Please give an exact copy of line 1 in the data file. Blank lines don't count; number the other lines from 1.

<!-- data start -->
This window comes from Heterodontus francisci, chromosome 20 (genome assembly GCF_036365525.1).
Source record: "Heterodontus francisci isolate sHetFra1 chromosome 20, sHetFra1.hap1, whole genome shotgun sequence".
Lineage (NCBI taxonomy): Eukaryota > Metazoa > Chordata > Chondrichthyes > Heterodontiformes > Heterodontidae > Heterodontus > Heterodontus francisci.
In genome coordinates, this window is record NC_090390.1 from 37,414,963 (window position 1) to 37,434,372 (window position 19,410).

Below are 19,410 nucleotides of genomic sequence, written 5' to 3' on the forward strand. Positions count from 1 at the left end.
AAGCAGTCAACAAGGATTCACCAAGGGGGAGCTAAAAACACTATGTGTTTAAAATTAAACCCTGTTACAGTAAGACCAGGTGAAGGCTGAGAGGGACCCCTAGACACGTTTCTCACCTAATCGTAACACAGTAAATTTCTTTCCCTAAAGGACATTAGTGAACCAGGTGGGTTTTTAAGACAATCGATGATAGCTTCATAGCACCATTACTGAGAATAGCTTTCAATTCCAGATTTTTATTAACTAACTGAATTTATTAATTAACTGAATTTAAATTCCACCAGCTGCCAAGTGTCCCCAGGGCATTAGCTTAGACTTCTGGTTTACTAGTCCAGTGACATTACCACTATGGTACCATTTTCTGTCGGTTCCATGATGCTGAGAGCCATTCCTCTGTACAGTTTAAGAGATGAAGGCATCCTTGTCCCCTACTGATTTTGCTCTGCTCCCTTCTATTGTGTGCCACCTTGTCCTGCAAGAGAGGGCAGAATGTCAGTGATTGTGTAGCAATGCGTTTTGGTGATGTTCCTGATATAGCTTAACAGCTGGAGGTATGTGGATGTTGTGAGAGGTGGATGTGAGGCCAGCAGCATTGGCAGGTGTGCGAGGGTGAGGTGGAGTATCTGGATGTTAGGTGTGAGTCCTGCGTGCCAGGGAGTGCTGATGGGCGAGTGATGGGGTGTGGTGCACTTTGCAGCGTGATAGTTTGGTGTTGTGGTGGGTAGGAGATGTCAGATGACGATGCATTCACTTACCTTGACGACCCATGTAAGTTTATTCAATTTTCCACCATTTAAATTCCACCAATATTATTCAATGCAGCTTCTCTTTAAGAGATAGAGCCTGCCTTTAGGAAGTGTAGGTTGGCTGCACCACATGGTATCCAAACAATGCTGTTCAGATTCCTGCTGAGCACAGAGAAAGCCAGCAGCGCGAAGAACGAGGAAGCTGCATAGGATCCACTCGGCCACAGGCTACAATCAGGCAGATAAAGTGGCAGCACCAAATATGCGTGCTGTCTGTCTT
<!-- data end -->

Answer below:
This window comes from Heterodontus francisci, chromosome 20 (genome assembly GCF_036365525.1).